More commercials used to be live years ago, so you had to be a little better. Everything you did, for the most part, unless it was a national account, something that was on disk, was live. So just reading it again and again, you'd get tired of it, and I think that's why you would twist a little phrase around here or there.

RAP: Well it's not a lost art as long as people like you are out there.
Joe: And of course there are guys like Dick Orkin. He's a wonderful guy, a great guy. Flo Ayers, Walt Teas and I syndicated about seven or eight different shows. Some of them were humor, and some of them were sports oriented. We had Johnny Unitas with the Colts because we were in Baltimore; he did a show for us. We had Brooks Robinson. He was with the Orioles. They're both Hall of Famers, and they were both neighbors of mine. Well, Orkin was about to take his Chicken Man on the road about that time. I think there was a big conference in Dallas for radio syndication. This was quite a number of years ago. He found out about us some way, came down to Baltimore to meet us, and was delightful. We thought he was not only a great talent, but a great guy, and he took a couple of our shows along with his Chicken Man and sold them around the country for us. I haven't talked to Dick in a long time, but I hear his work occasionally. He's sensational.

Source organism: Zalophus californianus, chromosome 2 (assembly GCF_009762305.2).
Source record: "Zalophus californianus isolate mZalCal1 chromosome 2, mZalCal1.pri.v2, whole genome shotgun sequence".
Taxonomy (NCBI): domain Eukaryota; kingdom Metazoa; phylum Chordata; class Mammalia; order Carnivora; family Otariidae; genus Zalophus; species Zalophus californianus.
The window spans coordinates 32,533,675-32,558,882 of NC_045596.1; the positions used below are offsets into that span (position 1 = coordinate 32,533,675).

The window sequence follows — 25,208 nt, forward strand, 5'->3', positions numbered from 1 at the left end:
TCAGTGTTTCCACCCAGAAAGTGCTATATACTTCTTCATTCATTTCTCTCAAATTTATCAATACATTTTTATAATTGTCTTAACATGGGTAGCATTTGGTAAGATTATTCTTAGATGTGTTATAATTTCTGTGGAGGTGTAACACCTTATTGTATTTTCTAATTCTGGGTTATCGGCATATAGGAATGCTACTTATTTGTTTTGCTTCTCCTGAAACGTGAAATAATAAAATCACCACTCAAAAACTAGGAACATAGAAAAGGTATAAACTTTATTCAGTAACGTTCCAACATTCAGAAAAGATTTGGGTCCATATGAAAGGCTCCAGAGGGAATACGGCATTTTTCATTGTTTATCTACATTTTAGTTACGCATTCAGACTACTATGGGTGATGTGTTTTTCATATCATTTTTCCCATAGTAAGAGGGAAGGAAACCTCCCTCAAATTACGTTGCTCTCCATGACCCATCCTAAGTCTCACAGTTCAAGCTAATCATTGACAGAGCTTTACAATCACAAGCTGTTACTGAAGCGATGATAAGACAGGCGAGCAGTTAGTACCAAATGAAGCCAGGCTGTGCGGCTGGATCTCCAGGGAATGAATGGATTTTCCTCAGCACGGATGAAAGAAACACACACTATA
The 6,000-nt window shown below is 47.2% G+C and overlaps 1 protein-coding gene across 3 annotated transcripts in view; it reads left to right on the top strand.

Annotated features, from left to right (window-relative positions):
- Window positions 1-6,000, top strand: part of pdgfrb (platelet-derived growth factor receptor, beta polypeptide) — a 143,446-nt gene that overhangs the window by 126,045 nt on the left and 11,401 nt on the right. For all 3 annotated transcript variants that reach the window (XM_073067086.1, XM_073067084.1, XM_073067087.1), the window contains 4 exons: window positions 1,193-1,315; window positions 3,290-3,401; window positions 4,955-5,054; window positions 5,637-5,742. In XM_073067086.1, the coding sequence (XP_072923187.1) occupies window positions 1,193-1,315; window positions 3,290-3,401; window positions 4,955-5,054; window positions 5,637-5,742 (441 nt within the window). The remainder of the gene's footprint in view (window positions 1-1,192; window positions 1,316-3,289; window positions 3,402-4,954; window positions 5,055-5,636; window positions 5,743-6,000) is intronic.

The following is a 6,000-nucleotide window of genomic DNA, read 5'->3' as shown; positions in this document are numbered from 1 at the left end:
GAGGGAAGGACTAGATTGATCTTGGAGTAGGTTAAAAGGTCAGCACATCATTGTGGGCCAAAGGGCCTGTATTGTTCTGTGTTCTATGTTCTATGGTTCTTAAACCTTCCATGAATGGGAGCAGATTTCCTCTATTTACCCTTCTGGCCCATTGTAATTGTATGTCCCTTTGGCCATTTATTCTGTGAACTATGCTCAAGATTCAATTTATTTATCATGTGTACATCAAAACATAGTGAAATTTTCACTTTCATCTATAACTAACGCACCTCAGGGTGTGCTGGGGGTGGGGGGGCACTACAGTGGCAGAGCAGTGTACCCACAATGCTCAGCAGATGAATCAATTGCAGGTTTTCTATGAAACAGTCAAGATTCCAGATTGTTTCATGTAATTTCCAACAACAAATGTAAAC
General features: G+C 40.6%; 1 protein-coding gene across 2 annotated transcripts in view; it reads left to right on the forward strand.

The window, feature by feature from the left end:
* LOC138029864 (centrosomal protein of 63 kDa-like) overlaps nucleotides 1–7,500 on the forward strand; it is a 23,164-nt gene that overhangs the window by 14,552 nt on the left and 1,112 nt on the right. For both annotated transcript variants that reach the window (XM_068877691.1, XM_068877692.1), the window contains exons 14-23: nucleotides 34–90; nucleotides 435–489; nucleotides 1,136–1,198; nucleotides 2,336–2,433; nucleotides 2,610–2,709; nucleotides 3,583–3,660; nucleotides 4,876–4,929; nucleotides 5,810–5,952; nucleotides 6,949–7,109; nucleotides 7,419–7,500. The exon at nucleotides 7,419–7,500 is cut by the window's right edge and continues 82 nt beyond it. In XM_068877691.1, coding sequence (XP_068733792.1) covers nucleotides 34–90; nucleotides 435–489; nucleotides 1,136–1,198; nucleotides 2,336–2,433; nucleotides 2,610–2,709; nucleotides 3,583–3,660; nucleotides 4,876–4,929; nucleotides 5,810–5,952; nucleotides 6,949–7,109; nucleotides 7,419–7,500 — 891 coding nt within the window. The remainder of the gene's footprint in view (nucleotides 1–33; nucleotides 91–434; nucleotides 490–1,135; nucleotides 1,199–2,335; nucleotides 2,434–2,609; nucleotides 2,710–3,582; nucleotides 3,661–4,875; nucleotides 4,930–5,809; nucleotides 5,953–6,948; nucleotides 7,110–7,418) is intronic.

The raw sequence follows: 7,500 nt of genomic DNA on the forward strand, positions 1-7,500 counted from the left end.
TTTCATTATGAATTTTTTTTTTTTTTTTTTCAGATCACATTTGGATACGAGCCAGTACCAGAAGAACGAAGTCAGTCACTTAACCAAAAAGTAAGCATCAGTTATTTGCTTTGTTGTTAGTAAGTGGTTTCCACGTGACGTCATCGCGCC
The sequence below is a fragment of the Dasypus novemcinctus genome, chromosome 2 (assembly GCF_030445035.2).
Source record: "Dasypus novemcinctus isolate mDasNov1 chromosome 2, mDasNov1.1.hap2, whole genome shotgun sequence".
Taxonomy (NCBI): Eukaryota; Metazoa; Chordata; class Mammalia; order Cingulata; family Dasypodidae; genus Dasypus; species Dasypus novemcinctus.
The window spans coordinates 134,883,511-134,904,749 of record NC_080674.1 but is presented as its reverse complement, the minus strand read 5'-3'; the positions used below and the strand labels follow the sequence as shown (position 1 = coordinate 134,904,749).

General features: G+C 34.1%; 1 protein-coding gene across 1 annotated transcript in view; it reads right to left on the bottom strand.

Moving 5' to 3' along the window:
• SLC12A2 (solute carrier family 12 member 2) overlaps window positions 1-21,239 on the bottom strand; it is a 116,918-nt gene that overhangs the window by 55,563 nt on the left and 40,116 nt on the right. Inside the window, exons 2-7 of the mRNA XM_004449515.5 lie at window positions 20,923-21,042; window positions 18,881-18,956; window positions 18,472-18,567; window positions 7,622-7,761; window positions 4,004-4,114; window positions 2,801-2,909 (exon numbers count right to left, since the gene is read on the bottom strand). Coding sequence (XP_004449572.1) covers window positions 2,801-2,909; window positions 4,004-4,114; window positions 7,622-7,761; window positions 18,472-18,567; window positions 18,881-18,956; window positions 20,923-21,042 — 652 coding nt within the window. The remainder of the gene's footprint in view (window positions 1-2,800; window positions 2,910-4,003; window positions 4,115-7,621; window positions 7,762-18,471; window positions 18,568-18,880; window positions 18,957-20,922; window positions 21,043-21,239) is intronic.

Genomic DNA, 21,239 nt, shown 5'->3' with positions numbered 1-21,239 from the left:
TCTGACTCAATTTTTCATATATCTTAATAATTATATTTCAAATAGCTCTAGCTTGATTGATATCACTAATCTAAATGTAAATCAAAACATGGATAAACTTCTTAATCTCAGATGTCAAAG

RAP: You've spent a lot of time behind the mike. Do you have any special techniques you use when you're doing voice-over work?
Joe: When I'm announcing some straight copy, I like to make it sound like it's live. I don't announce. I have that sort of off-the-cuff pause here or there that you wouldn't ordinarily hear. I do that for a couple of reasons. First of all, I think it catches the listener's ear. They don't get in sync with you. And it gives a longer shelf life to the spot itself.

RAP: We were talking ad agencies a moment ago. From your point of view, how have they changed over the years?